This is from the 2010 Targa Newfoundland. The driver locks the brakes and plows into the grass and house. LPT: If the wheels are locked, you can’t steer.
Today, we have a brand new video depicting a horrific contraction zone crash involving a huge semi truck that possessed malfunctioning brakes and could not stop in time to prevent completely destroying the construction.
The video was uploaded by a dash car user who was fortunate enough not be struck by the truck.
Check out the video below!
You can’t make judgments on brake pads or other parts, or making blanket statements on what pads are better. But, there are some confusing marketing messages used by both aftermarket and OE marketing people when it comes to brake pads.
For the past 20 years, the phrase “Meets or Exceeds OE ______” has been used by the replacement parts industry to the point where it has lost any and all meaning. Some companies even use it to sell snake oil. But, it is still part of the collective conscious that OE or OEM equals quality.
When it comes to OES (Original Equipment Supplier) pads, chances are it will not be the same pad, or even manufacturer as the pads installed at the factory. It will be close to the OE pad because, in some cases, the OE is willing to share design and engineering specifications with the OES supplier. But, more often than not the pad is selected by an accountant.
Most shops will tell you they buy brake pads from the dealer if the customer specifies it or if they have confidence in the dealer’s product (which is rightly deserved in some cases). Some of these OES pads are manufactured by many of the advertisers you see in this magazine.
But, the most irritating aspect of these second-line pads is when local dealers try to pass off $99 “pad slaps” as “approved service” with “genuine” parts.
Most of the marketing and advertising at the local level by the dealers makes it sound like the consumer will drive out of the service department with a new car for $99. It is a marketing ploy that plays on the assumptions and ignorance of the consumer. Also, it is hurting the automotive service industry as a whole.
Starting in the 1960, many cities started a “bare pavement policy” when it came to treating the roads. Before this policy change, snow on the road would be plowed away and either grit or cinders were thrown on the roads. Thanks to more idiots driving, the only way to keep roads moving is to use rock salt and now brines.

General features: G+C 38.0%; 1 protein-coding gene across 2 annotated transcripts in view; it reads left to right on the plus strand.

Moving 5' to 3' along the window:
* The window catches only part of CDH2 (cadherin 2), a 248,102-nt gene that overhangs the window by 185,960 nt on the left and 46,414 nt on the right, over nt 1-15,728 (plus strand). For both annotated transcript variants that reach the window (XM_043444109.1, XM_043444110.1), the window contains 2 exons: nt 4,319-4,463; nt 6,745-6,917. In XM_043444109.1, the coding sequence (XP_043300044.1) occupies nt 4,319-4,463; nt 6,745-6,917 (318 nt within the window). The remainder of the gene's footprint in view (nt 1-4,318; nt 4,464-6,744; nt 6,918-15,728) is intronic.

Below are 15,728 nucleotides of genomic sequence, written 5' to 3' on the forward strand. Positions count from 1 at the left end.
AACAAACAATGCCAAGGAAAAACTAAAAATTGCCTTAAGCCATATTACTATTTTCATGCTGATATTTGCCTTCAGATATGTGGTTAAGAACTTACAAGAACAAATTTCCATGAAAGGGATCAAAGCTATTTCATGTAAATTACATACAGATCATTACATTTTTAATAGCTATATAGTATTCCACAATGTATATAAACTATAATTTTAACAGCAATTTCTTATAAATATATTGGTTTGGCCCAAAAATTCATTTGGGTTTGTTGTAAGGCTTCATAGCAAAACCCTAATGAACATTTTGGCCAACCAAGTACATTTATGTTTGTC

Bob Baboian, is a fellow at the National Association of Corrosion Engineers and he gave an interview at the Washington Post about brines.
“Inside that garage is a 100 percent time of wetness and a very corrosive situation,” said Baboian, who has written two books on automotive corrosion. “Sometimes the corrosion rate can be 100 to 1,000 times faster in the higher humidity and the higher temperature.”
He also exposes what happens when the brines dry out:
“The salt brine already is a frozen liquid, so the automobiles driving over that will get sprayed in the undercarriage and all the crevices, the wheels where the brake pads are and all of that,”
This video was posted to the VW Sweden YouTube account. It is a product comparison for the VW OES Economy brake pad between TRW, SBS and Icer. They say TUV Nord labs to perform the tests. I applaud any brake pad manufacturer that is willing to do this type of advertising because it is part education and part propaganda.
This is a pretty interesting and funny argument about parents who do not want to vaccinate their children. Instead of using multiple sources on how vaccines save children, he takes the argument down a road with no brakes. Good read for mechanics.
I’M AN ANTI-BRAKER
Guys, I wanted to let you know about a personal decision I recently made. I don’t really feel like discussing it, but I want to put my position out there. Please be respectful. This is a really long post, but please read the whole thing.
I’m taking the brakes off my car. This isn’t a rash decision, so please listen up.
A few weeks ago I saw a car accident – two people went through an intersection at the same time. Both slammed on their brakes at the same time and collided. Fortunately no one was seriously injured.
But then it occurred to me – if they had just gone through the intersection, they wouldn’t have collided. The brakes CAUSED the accident!